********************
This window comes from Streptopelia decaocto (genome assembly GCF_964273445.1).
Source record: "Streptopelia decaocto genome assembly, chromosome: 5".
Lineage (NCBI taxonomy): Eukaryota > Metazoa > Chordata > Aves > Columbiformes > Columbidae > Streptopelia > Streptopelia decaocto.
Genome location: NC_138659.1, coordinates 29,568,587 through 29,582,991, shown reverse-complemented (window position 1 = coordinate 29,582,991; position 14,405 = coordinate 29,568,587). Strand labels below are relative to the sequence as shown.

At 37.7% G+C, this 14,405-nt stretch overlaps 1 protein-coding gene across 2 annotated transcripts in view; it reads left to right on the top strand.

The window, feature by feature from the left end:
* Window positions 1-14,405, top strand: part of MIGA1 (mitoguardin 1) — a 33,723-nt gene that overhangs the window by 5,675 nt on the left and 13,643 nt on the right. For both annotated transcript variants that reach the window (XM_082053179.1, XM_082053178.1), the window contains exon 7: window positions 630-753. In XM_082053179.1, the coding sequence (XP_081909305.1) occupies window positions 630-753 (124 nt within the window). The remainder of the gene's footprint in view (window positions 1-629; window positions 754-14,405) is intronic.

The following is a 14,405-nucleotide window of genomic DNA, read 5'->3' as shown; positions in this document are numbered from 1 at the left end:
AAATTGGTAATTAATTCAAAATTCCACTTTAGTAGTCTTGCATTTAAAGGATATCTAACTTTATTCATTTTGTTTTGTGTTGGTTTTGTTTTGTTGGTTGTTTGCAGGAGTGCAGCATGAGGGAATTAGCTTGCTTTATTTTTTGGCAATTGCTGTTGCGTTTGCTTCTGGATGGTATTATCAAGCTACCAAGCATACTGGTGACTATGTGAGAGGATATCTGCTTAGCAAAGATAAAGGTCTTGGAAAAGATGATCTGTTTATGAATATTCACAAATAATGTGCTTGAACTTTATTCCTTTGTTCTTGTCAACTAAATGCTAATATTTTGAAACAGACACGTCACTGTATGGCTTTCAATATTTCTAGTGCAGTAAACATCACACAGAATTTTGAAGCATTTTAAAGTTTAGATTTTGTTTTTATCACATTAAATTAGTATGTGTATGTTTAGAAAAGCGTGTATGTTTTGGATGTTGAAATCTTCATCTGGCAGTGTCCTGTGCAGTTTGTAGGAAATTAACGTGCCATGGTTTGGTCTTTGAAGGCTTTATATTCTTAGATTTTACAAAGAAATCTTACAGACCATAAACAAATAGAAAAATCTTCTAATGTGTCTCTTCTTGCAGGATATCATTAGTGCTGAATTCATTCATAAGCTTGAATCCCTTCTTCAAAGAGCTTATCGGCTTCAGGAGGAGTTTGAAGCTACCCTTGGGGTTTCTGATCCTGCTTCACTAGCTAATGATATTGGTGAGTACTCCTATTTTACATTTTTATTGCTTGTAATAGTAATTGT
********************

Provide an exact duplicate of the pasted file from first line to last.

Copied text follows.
This window comes from Streptopelia decaocto (genome assembly GCF_964273445.1).
Source record: "Streptopelia decaocto genome assembly, chromosome: 5".
Lineage (NCBI taxonomy): Eukaryota > Metazoa > Chordata > Aves > Columbiformes > Columbidae > Streptopelia > Streptopelia decaocto.
Genome location: NC_138659.1, coordinates 29,568,587 through 29,582,991, shown reverse-complemented (window position 1 = coordinate 29,582,991; position 14,405 = coordinate 29,568,587). Strand labels below are relative to the sequence as shown.

At 37.7% G+C, this 14,405-nt stretch overlaps 1 protein-coding gene across 2 annotated transcripts in view; it reads left to right on the top strand.

The window, feature by feature from the left end:
* Window positions 1-14,405, top strand: part of MIGA1 (mitoguardin 1) — a 33,723-nt gene that overhangs the window by 5,675 nt on the left and 13,643 nt on the right. For both annotated transcript variants that reach the window (XM_082053179.1, XM_082053178.1), the window contains exon 7: window positions 630-753. In XM_082053179.1, the coding sequence (XP_081909305.1) occupies window positions 630-753 (124 nt within the window). The remainder of the gene's footprint in view (window positions 1-629; window positions 754-14,405) is intronic.

The following is a 14,405-nucleotide window of genomic DNA, read 5'->3' as shown; positions in this document are numbered from 1 at the left end:
AAATTGGTAATTAATTCAAAATTCCACTTTAGTAGTCTTGCATTTAAAGGATATCTAACTTTATTCATTTTGTTTTGTGTTGGTTTTGTTTTGTTGGTTGTTTGCAGGAGTGCAGCATGAGGGAATTAGCTTGCTTTATTTTTTGGCAATTGCTGTTGCGTTTGCTTCTGGATGGTATTATCAAGCTACCAAGCATACTGGTGACTATGTGAGAGGATATCTGCTTAGCAAAGATAAAGGTCTTGGAAAAGATGATCTGTTTATGAATATTCACAAATAATGTGCTTGAACTTTATTCCTTTGTTCTTGTCAACTAAATGCTAATATTTTGAAACAGACACGTCACTGTATGGCTTTCAATATTTCTAGTGCAGTAAACATCACACAGAATTTTGAAGCATTTTAAAGTTTAGATTTTGTTTTTATCACATTAAATTAGTATGTGTATGTTTAGAAAAGCGTGTATGTTTTGGATGTTGAAATCTTCATCTGGCAGTGTCCTGTGCAGTTTGTAGGAAATTAACGTGCCATGGTTTGGTCTTTGAAGGCTTTATATTCTTAGATTTTACAAAGAAATCTTACAGACCATAAACAAATAGAAAAATCTTCTAATGTGTCTCTTCTTGCAGGATATCATTAGTGCTGAATTCATTCATAAGCTTGAATCCCTTCTTCAAAGAGCTTATCGGCTTCAGGAGGAGTTTGAAGCTACCCTTGGGGTTTCTGATCCTGCTTCACTAGCTAATGATATTGGTGAGTACTCCTATTTTACATTTTTATTGCTTGTAATAGTAATTGT